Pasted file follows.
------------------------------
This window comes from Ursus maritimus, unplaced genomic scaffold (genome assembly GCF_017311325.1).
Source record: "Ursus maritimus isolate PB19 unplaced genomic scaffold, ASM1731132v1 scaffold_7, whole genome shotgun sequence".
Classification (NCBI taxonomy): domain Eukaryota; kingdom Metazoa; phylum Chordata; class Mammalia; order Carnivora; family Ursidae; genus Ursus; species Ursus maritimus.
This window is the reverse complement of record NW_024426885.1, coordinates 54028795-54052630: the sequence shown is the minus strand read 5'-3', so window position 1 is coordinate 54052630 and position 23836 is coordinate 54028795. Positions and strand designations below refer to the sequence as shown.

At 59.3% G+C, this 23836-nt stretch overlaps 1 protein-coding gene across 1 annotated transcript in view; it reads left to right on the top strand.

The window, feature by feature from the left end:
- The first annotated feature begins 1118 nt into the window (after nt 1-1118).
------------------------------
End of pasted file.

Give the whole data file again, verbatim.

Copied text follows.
This window comes from Ursus maritimus, unplaced genomic scaffold (genome assembly GCF_017311325.1).
Source record: "Ursus maritimus isolate PB19 unplaced genomic scaffold, ASM1731132v1 scaffold_7, whole genome shotgun sequence".
Classification (NCBI taxonomy): domain Eukaryota; kingdom Metazoa; phylum Chordata; class Mammalia; order Carnivora; family Ursidae; genus Ursus; species Ursus maritimus.
This window is the reverse complement of record NW_024426885.1, coordinates 54028795-54052630: the sequence shown is the minus strand read 5'-3', so window position 1 is coordinate 54052630 and position 23836 is coordinate 54028795. Positions and strand designations below refer to the sequence as shown.

At 59.3% G+C, this 23836-nt stretch overlaps 1 protein-coding gene across 1 annotated transcript in view; it reads left to right on the top strand.

The window, feature by feature from the left end:
- The first annotated feature begins 1118 nt into the window (after nt 1-1118).